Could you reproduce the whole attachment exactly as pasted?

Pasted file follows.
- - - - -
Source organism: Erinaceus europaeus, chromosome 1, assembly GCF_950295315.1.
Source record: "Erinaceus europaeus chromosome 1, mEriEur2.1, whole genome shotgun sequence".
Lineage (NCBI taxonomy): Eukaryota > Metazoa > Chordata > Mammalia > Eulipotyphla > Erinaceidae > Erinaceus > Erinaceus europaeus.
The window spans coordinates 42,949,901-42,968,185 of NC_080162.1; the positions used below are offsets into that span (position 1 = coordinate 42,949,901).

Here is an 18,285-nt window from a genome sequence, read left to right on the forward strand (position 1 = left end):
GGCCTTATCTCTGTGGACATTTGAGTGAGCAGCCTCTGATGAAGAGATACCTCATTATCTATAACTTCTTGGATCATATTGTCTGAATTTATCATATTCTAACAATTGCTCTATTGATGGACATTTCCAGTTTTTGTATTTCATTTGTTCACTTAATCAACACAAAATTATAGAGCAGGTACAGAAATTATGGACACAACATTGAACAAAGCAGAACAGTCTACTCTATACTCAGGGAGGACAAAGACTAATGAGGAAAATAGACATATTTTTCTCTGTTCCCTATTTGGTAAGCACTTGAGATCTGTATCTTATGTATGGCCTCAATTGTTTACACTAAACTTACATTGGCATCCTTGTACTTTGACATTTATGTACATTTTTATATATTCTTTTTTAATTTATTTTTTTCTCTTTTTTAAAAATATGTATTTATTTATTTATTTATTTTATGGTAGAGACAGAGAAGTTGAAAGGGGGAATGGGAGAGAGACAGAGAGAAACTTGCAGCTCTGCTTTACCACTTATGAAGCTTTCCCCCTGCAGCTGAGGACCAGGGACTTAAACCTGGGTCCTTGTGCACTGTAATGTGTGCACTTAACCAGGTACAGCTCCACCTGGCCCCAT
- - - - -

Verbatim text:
Source organism: Erinaceus europaeus, chromosome 1, assembly GCF_950295315.1.
Source record: "Erinaceus europaeus chromosome 1, mEriEur2.1, whole genome shotgun sequence".
Lineage (NCBI taxonomy): Eukaryota > Metazoa > Chordata > Mammalia > Eulipotyphla > Erinaceidae > Erinaceus > Erinaceus europaeus.
The window spans coordinates 42,949,901-42,968,185 of NC_080162.1; the positions used below are offsets into that span (position 1 = coordinate 42,949,901).

Here is an 18,285-nt window from a genome sequence, read left to right on the forward strand (position 1 = left end):
GGCCTTATCTCTGTGGACATTTGAGTGAGCAGCCTCTGATGAAGAGATACCTCATTATCTATAACTTCTTGGATCATATTGTCTGAATTTATCATATTCTAACAATTGCTCTATTGATGGACATTTCCAGTTTTTGTATTTCATTTGTTCACTTAATCAACACAAAATTATAGAGCAGGTACAGAAATTATGGACACAACATTGAACAAAGCAGAACAGTCTACTCTATACTCAGGGAGGACAAAGACTAATGAGGAAAATAGACATATTTTTCTCTGTTCCCTATTTGGTAAGCACTTGAGATCTGTATCTTATGTATGGCCTCAATTGTTTACACTAAACTTACATTGGCATCCTTGTACTTTGACATTTATGTACATTTTTATATATTCTTTTTTAATTTATTTTTTTCTCTTTTTTAAAAATATGTATTTATTTATTTATTTATTTTATGGTAGAGACAGAGAAGTTGAAAGGGGGAATGGGAGAGAGACAGAGAGAAACTTGCAGCTCTGCTTTACCACTTATGAAGCTTTCCCCCTGCAGCTGAGGACCAGGGACTTAAACCTGGGTCCTTGTGCACTGTAATGTGTGCACTTAACCAGGTACAGCTCCACCTGGCCCCAT